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24 January 2013 | Adam Leach
FMCG manufacturer Unilever has brought forward its target date for sending zero waste to landfill from 2020 to 2015.
The company - which has pledged to halve its environmental impact while doubling sales - has already achieved the goal in 18 countries in which it operates and had pledged to eradicate all landfill use by 2020.
Today it announced it has so far removed the equivalent of one million household bins of rubbish from going to landfill and that it will move the 2020 global target five years forward to 2015.
In all, more than 130 Unilever sites are not sending any waste to landfill, which has delivered a cost saving of almost €70 million (£58.9 million). Speaking to SM, Tony Dunnage, eco-efficiency manager at Unilever, explained while stopping waste going to landfill through methods such as recycling is valuable, stopping it where it originates is the company’s main focus.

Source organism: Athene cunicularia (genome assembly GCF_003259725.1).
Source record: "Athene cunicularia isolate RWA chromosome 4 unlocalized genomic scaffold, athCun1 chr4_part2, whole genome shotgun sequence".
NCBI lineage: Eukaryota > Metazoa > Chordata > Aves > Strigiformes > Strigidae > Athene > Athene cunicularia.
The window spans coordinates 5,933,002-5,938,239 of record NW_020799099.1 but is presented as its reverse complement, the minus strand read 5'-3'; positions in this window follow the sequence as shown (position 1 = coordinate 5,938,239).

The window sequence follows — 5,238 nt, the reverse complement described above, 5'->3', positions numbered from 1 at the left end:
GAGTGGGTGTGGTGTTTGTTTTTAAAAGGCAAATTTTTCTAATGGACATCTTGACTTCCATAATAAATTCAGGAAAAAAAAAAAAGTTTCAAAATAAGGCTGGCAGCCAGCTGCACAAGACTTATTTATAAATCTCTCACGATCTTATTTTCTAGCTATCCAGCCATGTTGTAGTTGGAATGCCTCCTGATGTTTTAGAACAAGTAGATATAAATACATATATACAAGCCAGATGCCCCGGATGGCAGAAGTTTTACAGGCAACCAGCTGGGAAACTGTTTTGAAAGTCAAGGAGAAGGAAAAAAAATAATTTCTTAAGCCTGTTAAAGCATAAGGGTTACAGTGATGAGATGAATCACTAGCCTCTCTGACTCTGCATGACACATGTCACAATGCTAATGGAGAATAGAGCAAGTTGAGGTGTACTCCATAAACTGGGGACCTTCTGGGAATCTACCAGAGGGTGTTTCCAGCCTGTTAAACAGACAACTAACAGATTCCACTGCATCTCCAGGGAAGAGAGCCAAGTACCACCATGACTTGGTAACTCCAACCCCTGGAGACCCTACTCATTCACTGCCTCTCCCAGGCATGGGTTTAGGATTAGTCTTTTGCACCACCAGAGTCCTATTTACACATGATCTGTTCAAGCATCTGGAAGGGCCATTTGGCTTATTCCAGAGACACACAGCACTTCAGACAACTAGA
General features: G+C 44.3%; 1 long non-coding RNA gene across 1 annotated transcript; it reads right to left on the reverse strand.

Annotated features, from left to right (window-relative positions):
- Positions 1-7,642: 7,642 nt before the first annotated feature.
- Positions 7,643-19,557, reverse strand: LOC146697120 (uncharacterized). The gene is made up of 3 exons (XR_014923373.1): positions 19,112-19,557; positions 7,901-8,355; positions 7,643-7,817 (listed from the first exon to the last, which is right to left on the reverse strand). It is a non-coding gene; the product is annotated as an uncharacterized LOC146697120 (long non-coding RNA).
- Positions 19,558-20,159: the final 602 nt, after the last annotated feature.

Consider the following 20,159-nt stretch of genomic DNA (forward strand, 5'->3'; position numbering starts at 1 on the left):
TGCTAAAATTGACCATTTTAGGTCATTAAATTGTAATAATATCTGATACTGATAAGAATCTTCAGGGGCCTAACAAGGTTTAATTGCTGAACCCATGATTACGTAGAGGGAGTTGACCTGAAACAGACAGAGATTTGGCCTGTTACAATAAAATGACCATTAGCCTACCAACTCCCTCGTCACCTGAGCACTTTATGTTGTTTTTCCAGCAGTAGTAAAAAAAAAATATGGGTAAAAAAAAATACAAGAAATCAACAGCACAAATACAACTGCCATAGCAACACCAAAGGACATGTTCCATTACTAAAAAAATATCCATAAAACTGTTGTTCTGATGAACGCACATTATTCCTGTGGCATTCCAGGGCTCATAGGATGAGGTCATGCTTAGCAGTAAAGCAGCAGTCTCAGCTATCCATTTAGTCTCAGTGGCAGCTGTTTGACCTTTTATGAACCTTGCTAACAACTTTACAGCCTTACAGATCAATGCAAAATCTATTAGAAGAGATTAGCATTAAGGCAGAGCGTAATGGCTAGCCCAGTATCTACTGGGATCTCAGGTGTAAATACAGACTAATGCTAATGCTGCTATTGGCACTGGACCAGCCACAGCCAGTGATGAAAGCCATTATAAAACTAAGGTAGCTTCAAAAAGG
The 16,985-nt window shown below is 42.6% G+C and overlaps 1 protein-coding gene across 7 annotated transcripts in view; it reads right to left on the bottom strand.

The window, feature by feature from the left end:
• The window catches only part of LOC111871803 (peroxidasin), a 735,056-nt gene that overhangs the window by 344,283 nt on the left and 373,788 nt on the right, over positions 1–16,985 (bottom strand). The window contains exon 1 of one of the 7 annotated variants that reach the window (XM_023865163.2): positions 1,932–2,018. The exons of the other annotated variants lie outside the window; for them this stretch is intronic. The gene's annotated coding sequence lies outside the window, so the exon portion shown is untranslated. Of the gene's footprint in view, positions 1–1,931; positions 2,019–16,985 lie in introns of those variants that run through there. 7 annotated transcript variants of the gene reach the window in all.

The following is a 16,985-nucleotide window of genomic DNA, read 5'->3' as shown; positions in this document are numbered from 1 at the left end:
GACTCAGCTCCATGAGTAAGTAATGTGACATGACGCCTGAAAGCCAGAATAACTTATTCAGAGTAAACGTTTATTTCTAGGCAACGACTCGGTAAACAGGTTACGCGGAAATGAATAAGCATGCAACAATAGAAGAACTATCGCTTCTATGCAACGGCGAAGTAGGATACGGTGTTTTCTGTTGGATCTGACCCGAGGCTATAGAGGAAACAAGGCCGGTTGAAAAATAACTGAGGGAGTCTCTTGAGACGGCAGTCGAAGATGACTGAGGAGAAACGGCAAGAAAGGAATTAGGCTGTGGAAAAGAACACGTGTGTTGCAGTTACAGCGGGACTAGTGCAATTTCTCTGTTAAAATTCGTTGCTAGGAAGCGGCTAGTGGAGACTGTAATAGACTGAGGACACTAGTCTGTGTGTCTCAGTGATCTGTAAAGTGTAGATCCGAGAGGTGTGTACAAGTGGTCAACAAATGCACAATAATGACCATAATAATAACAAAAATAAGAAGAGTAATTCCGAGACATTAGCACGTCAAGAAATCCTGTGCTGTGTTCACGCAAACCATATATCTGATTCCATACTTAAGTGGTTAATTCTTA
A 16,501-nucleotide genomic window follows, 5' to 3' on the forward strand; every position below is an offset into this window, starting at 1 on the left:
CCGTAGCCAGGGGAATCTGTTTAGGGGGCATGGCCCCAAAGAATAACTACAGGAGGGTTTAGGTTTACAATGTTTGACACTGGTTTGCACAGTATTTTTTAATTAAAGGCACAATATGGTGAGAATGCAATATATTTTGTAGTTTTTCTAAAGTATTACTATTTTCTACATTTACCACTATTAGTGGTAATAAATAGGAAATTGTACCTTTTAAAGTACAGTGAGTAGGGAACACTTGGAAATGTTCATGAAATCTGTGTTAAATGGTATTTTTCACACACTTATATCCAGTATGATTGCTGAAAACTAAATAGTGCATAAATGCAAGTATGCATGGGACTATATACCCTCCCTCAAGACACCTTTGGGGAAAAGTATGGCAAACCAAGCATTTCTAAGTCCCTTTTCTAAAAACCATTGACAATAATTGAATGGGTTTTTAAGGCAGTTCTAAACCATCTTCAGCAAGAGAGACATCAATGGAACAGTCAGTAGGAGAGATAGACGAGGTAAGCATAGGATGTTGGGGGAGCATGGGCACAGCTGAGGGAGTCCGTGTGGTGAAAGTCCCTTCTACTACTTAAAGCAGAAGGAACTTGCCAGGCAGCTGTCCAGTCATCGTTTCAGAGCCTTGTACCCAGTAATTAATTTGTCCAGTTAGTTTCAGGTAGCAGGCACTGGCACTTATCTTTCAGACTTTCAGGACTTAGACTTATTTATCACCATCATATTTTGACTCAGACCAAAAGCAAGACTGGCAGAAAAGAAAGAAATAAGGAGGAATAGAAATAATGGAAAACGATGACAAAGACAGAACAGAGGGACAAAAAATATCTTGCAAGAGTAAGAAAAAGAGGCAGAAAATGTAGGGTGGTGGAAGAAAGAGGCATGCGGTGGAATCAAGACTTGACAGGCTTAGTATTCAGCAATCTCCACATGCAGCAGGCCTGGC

“The biggest thing for us is reduction at source. Two years ago we were very much focused on avoiding landfill, now our thinking is let’s measure the whole pie, including the recycling figure, and make sure we reduce at source. When any organisation looks at its impact in landfill versus cutting out the waste at source, the benefits are 10 or 20-fold better.”
Dunnage believes that focusing efforts on cutting out waste earlier on is what supply chains need to do. “Industry, manufacturing and supply chains need to get more engaged and in touch with the real supply chain issues in reduction at source,” he added.
“It is fantastic that we can talk about zero waste to landfill but we’ve got to push it up the chain.”